I wrote an article some time back comparing Gold holding against put selling Microsoft Stock. You can read that article through this trading commodities link. To spare you the suspense put selling Microsoft Stock was far more profitable than holding gold.
Trading Commodities – Oil
Among my many past trading commodities attempts was oil and oil futures. Just like gold, oil really doesn’t make a lot of sense to me. The world runs on oil. A computer could figure out daily oil use and project future use based on past and present use. Oil is everywhere and in so many products no one could name them all. So shouldn’t oil be more stable in price. Shouldn’t it be like milk? I mean milk is in demand. It is a case of supply and demand. Yet one week milk isn’t down $2.00 and then next up $10.00. What is with oil? The US stock piles too much oil and it plummets in price. A month later the US Stockpile is lower and the price heats up. A sheik in Saudi Arabia turns on the taps and sells more oil and the price drops. He does the same thing a month later and it sky-rockets. What kind of trading commodities skill is needed to consistently profit from oil year after year? I know I don’t have it and I have not met any investor trading commodities who is skilled to consistently over decades make a killing trading the commodity of oil.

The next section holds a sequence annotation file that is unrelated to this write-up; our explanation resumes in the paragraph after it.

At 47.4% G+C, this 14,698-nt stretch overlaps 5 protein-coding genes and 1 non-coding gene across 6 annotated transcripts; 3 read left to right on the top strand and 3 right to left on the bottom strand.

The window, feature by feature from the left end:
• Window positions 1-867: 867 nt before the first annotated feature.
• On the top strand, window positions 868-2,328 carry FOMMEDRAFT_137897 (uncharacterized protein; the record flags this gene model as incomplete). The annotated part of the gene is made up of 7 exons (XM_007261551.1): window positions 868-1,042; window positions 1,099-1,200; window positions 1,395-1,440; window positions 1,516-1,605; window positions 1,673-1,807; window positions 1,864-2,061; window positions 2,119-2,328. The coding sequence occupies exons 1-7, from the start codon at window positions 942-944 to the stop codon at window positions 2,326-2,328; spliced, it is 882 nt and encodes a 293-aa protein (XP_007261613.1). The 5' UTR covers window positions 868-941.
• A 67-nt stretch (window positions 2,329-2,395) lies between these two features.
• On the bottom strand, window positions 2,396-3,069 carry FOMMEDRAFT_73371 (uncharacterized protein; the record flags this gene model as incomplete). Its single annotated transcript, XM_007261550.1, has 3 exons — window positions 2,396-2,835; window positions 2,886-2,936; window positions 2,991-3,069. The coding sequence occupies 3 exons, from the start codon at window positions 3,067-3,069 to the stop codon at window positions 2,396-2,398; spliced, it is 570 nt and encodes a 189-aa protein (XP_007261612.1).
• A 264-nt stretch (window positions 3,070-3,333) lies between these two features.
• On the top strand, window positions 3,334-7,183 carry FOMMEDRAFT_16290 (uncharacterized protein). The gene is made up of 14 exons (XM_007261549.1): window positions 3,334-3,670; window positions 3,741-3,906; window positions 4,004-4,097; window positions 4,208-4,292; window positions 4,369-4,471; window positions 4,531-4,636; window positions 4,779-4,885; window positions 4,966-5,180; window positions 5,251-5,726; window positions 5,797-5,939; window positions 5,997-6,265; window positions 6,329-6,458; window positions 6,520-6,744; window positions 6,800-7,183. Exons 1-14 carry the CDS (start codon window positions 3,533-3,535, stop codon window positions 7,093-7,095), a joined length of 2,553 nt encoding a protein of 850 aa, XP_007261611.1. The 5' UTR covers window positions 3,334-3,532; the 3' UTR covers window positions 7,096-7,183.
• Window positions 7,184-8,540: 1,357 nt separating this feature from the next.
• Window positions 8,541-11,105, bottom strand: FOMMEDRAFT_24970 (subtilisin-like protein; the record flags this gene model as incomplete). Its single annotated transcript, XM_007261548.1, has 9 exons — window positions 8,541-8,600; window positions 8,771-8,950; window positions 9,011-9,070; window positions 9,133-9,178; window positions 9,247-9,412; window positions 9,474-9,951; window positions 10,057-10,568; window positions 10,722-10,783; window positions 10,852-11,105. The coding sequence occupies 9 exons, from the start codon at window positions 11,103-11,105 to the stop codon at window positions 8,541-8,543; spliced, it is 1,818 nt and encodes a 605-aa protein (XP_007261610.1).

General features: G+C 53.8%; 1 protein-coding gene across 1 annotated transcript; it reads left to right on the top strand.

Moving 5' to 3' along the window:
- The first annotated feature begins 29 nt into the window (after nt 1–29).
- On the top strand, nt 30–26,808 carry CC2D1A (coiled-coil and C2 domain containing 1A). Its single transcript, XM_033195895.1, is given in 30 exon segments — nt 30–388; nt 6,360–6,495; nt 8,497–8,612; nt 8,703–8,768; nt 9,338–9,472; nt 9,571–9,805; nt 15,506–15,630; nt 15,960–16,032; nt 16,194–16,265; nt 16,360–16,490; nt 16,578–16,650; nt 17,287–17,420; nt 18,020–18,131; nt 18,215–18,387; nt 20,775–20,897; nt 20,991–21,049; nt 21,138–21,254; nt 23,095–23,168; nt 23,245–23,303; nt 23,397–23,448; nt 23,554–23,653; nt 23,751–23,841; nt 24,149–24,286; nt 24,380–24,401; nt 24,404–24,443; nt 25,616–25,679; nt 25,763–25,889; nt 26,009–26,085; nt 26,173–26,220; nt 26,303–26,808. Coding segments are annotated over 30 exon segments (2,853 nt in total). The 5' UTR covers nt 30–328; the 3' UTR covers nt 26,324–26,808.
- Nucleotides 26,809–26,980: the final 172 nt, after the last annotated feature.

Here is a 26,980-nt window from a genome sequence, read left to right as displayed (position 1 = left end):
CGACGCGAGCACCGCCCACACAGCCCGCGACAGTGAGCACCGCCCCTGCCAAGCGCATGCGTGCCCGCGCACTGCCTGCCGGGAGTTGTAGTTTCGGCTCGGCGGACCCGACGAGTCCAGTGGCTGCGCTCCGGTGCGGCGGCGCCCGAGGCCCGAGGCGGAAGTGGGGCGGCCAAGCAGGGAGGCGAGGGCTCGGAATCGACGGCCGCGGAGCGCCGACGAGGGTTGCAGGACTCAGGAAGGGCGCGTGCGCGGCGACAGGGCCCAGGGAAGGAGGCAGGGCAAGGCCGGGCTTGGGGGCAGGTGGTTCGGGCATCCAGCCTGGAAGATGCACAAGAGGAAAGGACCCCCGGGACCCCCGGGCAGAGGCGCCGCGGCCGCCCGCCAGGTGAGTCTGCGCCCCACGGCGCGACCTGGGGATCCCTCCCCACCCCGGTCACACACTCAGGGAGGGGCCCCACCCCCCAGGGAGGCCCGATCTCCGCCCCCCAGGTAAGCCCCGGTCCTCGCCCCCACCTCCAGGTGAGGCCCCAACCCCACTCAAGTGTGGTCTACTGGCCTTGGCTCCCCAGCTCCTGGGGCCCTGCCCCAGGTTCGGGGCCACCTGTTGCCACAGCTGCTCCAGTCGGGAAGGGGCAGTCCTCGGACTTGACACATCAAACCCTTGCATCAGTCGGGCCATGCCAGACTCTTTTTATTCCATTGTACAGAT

I tried all kinds of options strategies when trading commodities like oil. Here and there I did very well, then I would have a number of bad trades and by year-end I would be up 12% or so. The work involved though was enormous and all kinds of factors could never be taken into account. I started investing for myself right around the time of the 1970’s oil embargo and when I looked at the price of oil I felt that oil would be a great trading commodities strategy. I had charts and trading commodities charts, commodities futures trading charts, graphs, calculators, projections, you name it. One year oil consumption was climbing like crazy but the price fell 50 percent. What was up with that? After 5 years I found I had earned about 40% in total but my 1 single oil stock trades were up 125%. I stopped trading commodities like oil immediately.